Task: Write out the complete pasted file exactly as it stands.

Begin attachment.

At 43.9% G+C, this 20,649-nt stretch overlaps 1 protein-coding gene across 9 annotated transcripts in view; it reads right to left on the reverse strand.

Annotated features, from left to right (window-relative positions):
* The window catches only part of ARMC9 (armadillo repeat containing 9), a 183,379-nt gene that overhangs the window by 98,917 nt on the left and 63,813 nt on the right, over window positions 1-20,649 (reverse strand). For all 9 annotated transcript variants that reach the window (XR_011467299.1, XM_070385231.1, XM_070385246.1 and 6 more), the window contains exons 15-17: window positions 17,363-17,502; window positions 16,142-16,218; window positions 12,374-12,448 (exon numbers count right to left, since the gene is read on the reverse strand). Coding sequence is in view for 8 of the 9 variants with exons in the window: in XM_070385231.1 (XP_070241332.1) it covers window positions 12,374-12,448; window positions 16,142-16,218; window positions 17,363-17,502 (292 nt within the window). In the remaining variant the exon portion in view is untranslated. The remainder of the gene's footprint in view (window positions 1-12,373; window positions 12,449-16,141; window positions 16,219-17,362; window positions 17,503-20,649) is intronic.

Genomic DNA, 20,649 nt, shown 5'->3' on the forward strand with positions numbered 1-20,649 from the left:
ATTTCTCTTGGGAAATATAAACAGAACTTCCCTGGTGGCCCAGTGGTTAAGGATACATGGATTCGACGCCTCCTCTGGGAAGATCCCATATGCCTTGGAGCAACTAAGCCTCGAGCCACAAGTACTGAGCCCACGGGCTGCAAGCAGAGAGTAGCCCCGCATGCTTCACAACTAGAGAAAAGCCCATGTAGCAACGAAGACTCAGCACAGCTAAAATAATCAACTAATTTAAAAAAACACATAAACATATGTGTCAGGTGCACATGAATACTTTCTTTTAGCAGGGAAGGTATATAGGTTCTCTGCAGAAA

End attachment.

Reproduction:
At 43.9% G+C, this 20,649-nt stretch overlaps 1 protein-coding gene across 9 annotated transcripts in view; it reads right to left on the reverse strand.

Annotated features, from left to right (window-relative positions):
* The window catches only part of ARMC9 (armadillo repeat containing 9), a 183,379-nt gene that overhangs the window by 98,917 nt on the left and 63,813 nt on the right, over window positions 1-20,649 (reverse strand). For all 9 annotated transcript variants that reach the window (XR_011467299.1, XM_070385231.1, XM_070385246.1 and 6 more), the window contains exons 15-17: window positions 17,363-17,502; window positions 16,142-16,218; window positions 12,374-12,448 (exon numbers count right to left, since the gene is read on the reverse strand). Coding sequence is in view for 8 of the 9 variants with exons in the window: in XM_070385231.1 (XP_070241332.1) it covers window positions 12,374-12,448; window positions 16,142-16,218; window positions 17,363-17,502 (292 nt within the window). In the remaining variant the exon portion in view is untranslated. The remainder of the gene's footprint in view (window positions 1-12,373; window positions 12,449-16,141; window positions 16,219-17,362; window positions 17,503-20,649) is intronic.

Genomic DNA, 20,649 nt, shown 5'->3' on the forward strand with positions numbered 1-20,649 from the left:
ATTTCTCTTGGGAAATATAAACAGAACTTCCCTGGTGGCCCAGTGGTTAAGGATACATGGATTCGACGCCTCCTCTGGGAAGATCCCATATGCCTTGGAGCAACTAAGCCTCGAGCCACAAGTACTGAGCCCACGGGCTGCAAGCAGAGAGTAGCCCCGCATGCTTCACAACTAGAGAAAAGCCCATGTAGCAACGAAGACTCAGCACAGCTAAAATAATCAACTAATTTAAAAAAACACATAAACATATGTGTCAGGTGCACATGAATACTTTCTTTTAGCAGGGAAGGTATATAGGTTCTCTGCAGAAA